And Jesus’ reply essentially shifts the topic – Let’s not make it about the mansions. Let’s make it about the Way; let’s make it about Truth; let’s make it about Life. And let me define all those for you, since when you try to define them you are likely to make them all about the real estate.
The difference here is about what becomes important to us. Because when you are fixated on real estate, then your appliances and your paint colors, and your hardwood floors, and your bathroom fixtures become matters of great importance.
But when you are more concerned with the Way, the Truth, and the Life, then other things matter; things like: who you are traveling with, and how prepared you are to treat someone’s wounds, and whether or not you can share your food with a hungry traveler who has lost hers, and whether or not your opinion really is the final definition of truth, and whether or not you can help alleviate a friend’s pain, and how to let someone die with compassion and dignity – these become real and immediate concerns. And when these kinds of questions become real and immediate concerns, then your faith is shaped less by the promises of real estate in heaven, and more by the urgency that the kingdom of God is at hand in the here and now.
Of course, when you stop to think about it, the term “real estate” is meant to define something concrete (so to speak), more or less immoveable, permanent, and lasting. And we want to proclaim that the kingdom of God is, if not concrete, then immoveable, permanent, and lasting. This partly explains the church’s own penchant for real estate like this bit of property on Locust Street, about which we care a great deal. But if our own real estate (or anyone else’s) became our chief preoccupation then we would probably be forgetting to make our lives about following the Way, standing up for the Truth, and finding real meaning in Life.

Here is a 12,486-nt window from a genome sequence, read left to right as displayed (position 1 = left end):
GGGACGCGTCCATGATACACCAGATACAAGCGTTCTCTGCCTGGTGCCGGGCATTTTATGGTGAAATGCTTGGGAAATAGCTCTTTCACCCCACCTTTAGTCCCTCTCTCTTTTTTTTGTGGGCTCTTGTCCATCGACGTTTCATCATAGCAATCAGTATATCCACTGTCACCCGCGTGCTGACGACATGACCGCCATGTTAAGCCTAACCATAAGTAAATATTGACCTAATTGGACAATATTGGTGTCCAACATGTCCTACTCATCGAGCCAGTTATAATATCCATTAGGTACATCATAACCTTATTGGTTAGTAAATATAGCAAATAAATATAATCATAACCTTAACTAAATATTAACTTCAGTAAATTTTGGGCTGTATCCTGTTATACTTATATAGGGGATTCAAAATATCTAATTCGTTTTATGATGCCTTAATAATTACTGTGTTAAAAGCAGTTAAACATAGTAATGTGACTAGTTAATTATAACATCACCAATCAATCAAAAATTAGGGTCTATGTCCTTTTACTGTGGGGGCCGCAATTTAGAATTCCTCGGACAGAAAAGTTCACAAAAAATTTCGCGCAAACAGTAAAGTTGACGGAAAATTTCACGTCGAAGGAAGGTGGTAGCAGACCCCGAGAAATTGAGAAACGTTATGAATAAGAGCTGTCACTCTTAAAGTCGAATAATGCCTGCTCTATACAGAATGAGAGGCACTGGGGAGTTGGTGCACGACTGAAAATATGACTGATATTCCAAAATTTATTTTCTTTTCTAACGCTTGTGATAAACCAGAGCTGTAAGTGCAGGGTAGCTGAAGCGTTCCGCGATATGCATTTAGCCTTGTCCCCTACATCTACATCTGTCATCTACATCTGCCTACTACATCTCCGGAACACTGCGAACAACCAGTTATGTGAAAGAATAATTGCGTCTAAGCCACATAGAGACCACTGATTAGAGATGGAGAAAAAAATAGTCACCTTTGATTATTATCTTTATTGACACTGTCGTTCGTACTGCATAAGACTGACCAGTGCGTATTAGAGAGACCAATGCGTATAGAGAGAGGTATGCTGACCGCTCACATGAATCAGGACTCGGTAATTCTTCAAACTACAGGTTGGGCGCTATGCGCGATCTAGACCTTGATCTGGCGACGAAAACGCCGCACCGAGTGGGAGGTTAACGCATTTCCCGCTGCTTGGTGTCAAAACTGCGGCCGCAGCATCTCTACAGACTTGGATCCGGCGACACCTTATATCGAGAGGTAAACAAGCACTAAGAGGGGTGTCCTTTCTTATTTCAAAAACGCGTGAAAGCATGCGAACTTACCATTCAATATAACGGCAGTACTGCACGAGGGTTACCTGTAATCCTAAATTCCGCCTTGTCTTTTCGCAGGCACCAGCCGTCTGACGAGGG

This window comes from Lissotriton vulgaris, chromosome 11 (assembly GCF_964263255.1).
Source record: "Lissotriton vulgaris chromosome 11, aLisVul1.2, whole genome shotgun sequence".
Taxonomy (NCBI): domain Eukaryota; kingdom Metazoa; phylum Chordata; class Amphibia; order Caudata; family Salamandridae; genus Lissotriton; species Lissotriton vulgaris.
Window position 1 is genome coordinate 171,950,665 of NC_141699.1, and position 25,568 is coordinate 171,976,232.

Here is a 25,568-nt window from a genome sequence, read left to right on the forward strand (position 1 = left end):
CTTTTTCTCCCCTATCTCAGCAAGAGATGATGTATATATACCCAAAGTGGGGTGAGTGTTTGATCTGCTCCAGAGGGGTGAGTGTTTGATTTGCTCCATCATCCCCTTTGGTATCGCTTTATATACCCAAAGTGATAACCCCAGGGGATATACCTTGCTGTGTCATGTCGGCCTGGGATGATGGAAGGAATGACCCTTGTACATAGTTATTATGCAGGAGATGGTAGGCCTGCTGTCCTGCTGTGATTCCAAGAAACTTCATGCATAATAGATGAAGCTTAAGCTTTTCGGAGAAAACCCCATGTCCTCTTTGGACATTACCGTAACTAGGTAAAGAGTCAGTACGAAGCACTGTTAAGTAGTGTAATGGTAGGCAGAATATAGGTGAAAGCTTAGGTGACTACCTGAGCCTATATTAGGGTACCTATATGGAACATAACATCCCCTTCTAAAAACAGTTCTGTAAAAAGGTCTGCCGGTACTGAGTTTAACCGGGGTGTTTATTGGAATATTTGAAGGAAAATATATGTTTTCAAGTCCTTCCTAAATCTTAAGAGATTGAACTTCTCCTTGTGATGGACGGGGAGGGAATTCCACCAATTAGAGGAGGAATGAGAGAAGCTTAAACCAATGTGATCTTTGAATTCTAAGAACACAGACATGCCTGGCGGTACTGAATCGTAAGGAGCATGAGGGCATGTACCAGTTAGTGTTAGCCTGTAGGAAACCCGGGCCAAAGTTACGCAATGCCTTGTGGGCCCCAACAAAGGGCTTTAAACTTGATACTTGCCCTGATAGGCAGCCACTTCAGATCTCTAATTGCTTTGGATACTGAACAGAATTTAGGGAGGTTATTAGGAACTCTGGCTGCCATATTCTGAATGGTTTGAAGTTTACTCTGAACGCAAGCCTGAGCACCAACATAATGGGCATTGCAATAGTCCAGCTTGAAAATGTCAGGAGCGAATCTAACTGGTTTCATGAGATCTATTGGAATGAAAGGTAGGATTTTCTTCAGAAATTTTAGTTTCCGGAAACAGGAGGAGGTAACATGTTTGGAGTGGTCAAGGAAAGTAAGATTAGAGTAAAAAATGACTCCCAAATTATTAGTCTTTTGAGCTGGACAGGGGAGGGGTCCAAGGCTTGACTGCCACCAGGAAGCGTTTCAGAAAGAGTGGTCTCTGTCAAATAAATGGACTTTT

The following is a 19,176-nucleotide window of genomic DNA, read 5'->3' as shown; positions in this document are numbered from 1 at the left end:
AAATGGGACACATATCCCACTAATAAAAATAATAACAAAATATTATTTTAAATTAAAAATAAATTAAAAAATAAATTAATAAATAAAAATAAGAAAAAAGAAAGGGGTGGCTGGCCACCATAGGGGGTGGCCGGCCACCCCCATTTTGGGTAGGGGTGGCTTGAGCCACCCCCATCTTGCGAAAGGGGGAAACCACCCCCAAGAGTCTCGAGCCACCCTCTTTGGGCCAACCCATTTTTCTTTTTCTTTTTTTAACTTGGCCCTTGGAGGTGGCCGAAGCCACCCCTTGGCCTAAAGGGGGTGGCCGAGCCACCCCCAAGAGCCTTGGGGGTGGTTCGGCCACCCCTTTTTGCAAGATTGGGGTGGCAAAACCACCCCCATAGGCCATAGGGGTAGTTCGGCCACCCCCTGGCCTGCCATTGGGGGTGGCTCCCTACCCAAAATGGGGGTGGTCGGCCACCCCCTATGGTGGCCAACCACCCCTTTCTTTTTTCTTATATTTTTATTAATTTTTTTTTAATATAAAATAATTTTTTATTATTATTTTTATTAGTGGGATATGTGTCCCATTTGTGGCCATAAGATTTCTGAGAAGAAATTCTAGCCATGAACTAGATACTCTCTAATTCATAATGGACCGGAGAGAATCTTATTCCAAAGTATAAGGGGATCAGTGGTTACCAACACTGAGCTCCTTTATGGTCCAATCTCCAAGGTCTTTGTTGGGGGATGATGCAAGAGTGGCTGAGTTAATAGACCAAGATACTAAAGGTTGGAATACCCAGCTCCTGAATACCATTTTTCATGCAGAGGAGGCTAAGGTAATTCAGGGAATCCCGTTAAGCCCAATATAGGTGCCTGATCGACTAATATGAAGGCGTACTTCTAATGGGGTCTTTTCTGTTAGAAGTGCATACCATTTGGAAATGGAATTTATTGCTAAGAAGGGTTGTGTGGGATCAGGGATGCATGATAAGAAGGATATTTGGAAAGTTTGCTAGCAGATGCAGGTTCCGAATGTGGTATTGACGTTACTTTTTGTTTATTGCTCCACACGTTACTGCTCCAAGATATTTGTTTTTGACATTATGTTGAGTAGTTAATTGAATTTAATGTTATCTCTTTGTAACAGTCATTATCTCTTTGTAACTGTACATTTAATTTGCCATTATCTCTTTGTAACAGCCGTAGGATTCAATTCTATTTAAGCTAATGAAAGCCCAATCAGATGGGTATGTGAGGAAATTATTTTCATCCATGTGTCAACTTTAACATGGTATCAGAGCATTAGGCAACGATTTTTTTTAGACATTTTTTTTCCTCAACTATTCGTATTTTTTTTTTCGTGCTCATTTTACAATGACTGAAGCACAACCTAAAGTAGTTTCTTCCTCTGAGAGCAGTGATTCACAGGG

Jesus promises us that in his Father’s house there are many mansions. This is promise of life in the world to come that we can count on. But you would think that as Christians in a world full of pain and suffering and confusion and injustice that we might have a few other things to talk about before we spend too much time and energy talking about the real estate in heaven – which comprises many mansions: surely one to fit every style and need.
Jesus tells us that we already know how to talk about the way to address the pain and suffering, the confusion and injustice, and everything else that troubles us in the world. Talk about him. Make Jesus our idée fixe, our great preoccupation, the thing about which we just can’t stop talking, who just keeps coming up in conversation after conversation, about whose words and teaching there is much to be explored. Then we might begin to discover the Way; we might begin to learn Truth; we might begin to live Life.
And let not your hearts be troubled, when at last we shall be with him in the world to come, there will be a mansion prepared in one of the many rooms of his Father’s house.
Preached by Fr. Sean Mullen
18 May 2014
Saint Mark’s Church, Philadelphia